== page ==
Mary Parker Porter, 74, who served on the D.C. school board from 1952 to 1955, died of cancer Dec. 27 at George Washington University Hospital. She lived in Washington.

Mrs. Porter served on the board during a time of racial tension and national school desegregation. When appointed to the board by the District Court, she said she had nothing to say about matters facing the board, but began an intense study of them.

In 1955, her term ended and she was not reappointed. An editorial in The Washington Post said that it felt "real regret" that she "was not accorded another term; her service on the board was thoughtful and conscientious and deserves the warm thanks of the community."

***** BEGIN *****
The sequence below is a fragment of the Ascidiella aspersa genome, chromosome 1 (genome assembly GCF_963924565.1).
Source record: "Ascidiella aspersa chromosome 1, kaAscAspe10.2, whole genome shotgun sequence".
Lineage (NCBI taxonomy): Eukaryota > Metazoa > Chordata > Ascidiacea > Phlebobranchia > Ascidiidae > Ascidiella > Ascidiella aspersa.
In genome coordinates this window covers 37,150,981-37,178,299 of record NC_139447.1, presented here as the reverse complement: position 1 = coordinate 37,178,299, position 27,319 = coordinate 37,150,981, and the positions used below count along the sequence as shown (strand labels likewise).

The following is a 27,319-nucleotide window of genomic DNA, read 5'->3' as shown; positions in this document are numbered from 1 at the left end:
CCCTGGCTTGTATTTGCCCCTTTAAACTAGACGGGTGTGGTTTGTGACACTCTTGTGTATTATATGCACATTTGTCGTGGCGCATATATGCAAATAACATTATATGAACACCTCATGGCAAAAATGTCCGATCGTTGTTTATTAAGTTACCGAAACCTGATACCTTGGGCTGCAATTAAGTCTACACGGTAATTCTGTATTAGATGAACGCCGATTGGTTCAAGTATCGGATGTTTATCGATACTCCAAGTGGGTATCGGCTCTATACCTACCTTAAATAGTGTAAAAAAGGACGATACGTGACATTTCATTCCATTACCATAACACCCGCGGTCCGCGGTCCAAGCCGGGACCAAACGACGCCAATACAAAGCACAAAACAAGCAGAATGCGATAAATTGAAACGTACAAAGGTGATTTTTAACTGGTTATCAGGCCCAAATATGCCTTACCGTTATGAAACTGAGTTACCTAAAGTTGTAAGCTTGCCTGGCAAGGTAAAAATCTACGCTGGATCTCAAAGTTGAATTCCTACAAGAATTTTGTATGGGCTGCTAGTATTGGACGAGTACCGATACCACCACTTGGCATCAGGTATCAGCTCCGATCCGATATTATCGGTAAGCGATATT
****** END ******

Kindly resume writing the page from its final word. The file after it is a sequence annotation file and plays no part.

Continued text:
Mrs. Porter, who had lived in the Washington area since World War II, was born in Oklahoma. Before settling here, she had lived in Cleveland, Houston, and Yonkers, N.Y.

She graduated from the College of William and Mary with an English degree. During the 1940s and early 1950s, she had been an interior decorator with the Hecht Co. and Lord & Taylor department stores.

Mrs. Porter had lectured on interior decorating at George Washington University and Bethesda-Chevy Chase High School.

She was a past president of the Barney settlement house here and had served on the D.C. Child Welfare Board. She had been a member of St. John's Episcopal Church at Lafayette Square and the Woman's National Democratic Club.

Her husband, Horace D. Porter, died in 1989. Survivors include two stepsons, Donald E., of Springfield, and Richard, of Paxton, Mass.